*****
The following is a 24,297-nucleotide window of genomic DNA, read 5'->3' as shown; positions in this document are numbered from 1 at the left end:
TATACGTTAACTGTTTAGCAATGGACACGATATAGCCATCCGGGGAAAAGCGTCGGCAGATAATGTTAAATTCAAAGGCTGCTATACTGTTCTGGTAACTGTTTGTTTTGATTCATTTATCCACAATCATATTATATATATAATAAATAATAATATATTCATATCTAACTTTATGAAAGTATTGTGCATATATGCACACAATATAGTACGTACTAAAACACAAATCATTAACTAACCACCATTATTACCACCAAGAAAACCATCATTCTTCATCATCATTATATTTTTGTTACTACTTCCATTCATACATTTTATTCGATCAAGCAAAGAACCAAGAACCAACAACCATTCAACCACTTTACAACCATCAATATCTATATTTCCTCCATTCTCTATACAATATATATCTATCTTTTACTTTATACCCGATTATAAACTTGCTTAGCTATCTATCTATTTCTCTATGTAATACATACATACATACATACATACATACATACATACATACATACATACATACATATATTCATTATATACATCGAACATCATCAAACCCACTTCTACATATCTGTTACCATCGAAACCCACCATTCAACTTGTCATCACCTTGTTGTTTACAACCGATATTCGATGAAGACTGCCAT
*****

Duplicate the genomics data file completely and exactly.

The following is a 24,297-nucleotide window of genomic DNA, read 5'->3' as shown; positions in this document are numbered from 1 at the left end:
TATACGTTAACTGTTTAGCAATGGACACGATATAGCCATCCGGGGAAAAGCGTCGGCAGATAATGTTAAATTCAAAGGCTGCTATACTGTTCTGGTAACTGTTTGTTTTGATTCATTTATCCACAATCATATTATATATATAATAAATAATAATATATTCATATCTAACTTTATGAAAGTATTGTGCATATATGCACACAATATAGTACGTACTAAAACACAAATCATTAACTAACCACCATTATTACCACCAAGAAAACCATCATTCTTCATCATCATTATATTTTTGTTACTACTTCCATTCATACATTTTATTCGATCAAGCAAAGAACCAAGAACCAACAACCATTCAACCACTTTACAACCATCAATATCTATATTTCCTCCATTCTCTATACAATATATATCTATCTTTTACTTTATACCCGATTATAAACTTGCTTAGCTATCTATCTATTTCTCTATGTAATACATACATACATACATACATACATACATACATACATACATACATACATACATATATTCATTATATACATCGAACATCATCAAACCCACTTCTACATATCTGTTACCATCGAAACCCACCATTCAACTTGTCATCACCTTGTTGTTTACAACCGATATTCGATGAAGACTGCCAT